Spatial and Temporal Abundance of Synechococcus Clades in the San Diego Bay

Gabrielle Meza1,2, Brian Palenik3, Maggie Wang4 and Maitreyi Nagarkar2, (1)University of California Berkeley, Plant and Microbial Biology, Berkeley, CA, United States, (2)Scripps Institution of Oceanography, La Jolla, CA, United States, (3)Univ. of California, San Diego, Scripps Institution of Oceanography, La Jolla, CA, United States, (4)University of California San Diego, La Jolla, CA, United States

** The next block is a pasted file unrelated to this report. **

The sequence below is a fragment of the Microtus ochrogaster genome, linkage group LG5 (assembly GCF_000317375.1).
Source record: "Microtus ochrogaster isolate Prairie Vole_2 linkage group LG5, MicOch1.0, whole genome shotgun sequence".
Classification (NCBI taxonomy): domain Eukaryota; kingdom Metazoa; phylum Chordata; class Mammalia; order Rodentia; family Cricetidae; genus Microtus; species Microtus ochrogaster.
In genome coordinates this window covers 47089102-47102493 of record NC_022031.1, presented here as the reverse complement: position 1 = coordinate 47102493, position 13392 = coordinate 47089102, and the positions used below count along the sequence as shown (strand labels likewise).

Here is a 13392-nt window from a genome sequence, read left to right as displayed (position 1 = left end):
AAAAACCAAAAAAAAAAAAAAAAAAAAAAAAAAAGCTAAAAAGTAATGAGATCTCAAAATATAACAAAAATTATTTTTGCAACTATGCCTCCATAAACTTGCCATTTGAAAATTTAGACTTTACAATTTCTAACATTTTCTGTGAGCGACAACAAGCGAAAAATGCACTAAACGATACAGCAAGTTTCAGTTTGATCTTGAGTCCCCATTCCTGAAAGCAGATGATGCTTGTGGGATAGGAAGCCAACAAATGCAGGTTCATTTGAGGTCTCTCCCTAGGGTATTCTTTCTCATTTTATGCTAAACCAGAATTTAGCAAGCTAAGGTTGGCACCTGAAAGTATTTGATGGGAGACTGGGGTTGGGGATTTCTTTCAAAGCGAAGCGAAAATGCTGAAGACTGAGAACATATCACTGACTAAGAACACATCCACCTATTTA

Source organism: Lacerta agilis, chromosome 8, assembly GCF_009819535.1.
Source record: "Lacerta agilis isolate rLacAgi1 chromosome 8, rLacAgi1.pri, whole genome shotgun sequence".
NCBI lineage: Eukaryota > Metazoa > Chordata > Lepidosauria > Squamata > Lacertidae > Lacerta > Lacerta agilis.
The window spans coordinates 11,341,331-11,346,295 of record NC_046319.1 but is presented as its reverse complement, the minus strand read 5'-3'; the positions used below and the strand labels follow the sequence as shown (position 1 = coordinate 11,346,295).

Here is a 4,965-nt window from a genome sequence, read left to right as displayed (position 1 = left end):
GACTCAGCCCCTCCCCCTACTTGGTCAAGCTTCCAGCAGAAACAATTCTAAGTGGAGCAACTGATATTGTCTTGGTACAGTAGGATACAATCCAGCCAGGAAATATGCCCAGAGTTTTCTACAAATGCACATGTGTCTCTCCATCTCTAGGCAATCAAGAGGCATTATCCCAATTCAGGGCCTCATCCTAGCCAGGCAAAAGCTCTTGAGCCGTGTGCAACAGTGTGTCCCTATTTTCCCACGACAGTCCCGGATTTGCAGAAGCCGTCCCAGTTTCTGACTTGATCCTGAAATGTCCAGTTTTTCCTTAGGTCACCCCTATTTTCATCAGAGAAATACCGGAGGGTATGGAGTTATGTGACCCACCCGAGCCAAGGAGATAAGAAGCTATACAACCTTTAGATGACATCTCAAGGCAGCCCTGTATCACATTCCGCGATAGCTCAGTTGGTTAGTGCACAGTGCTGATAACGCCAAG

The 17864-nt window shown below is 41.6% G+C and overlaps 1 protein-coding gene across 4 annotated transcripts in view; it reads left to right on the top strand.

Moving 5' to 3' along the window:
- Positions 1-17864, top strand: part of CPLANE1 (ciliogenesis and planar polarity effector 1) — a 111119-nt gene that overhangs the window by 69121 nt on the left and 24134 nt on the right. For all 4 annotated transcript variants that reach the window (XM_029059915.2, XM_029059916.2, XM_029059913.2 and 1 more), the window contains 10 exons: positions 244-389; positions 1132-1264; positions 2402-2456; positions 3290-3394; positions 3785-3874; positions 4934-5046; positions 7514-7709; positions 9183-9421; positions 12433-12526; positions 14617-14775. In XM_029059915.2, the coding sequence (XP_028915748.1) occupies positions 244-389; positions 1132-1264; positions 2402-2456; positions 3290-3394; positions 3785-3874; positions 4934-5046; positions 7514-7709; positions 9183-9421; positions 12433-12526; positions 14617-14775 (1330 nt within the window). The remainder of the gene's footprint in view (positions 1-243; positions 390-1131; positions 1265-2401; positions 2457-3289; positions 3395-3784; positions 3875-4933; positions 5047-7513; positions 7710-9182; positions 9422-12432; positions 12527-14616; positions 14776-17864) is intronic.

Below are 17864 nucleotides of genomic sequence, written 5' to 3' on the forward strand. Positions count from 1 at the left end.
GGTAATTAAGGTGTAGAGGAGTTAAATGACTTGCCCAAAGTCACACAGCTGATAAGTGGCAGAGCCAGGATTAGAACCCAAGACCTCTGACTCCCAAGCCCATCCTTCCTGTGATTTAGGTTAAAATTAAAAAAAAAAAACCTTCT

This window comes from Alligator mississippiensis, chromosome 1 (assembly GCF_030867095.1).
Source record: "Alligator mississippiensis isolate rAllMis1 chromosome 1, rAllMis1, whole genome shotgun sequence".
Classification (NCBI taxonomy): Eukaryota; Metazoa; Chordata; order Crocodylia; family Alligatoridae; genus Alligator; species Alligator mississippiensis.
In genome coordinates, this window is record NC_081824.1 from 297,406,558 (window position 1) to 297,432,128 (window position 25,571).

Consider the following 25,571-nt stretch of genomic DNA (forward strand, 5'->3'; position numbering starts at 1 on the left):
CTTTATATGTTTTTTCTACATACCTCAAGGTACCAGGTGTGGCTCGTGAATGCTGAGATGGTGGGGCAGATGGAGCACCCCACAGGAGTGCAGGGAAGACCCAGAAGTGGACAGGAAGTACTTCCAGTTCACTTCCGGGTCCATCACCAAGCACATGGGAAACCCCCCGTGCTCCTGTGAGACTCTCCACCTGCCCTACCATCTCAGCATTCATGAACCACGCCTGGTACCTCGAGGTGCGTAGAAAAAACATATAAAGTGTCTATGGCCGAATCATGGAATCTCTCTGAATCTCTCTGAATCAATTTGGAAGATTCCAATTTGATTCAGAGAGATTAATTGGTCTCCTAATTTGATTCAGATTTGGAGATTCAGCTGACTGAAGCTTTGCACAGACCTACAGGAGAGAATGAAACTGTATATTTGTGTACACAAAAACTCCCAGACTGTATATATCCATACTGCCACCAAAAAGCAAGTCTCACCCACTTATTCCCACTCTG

The marine cyanobacterial genus Synechococcus makes up a major percentage of global phytoplankton abundance and contributes to Earth’s oceanic primary productivity and carbon cycling. Different oceanic regimes are occupied by various co-occurring clades of Synechococcus dependent on depth, temperature, and nutrient availability. Synechococcus clades I and IV are more often in nutrient rich environments, and are often the clades seen from the coastal monitoring site at the Scripps Institution of Oceanography. Clades II and III are found in more oligotrophic waters and are rarely detected from the Scripps pier. Recently, clade II Synechococcus has been detected thirty miles south of the pier, in the warmer more nutrient rich San Diego Bay. Samples were taken from three different sites (varying in temperature, depth, and distance from the mouth of the bay) and analyzed to determine the abundance and diversity of Synechococcus. We examined amplicon sequence variants (ASVs) to analyze community composition at these sites and found a higher amount of clade II Synechococcus near the back of the bay. With this information, Synechococcus was used to track the movement of water in and out of the bay during a twelve hour tidal cycle. Clade II isolates from the bay are currently being obtained and characterized to determine their ecological strategies for growth in the distinct San Diego Bay environment.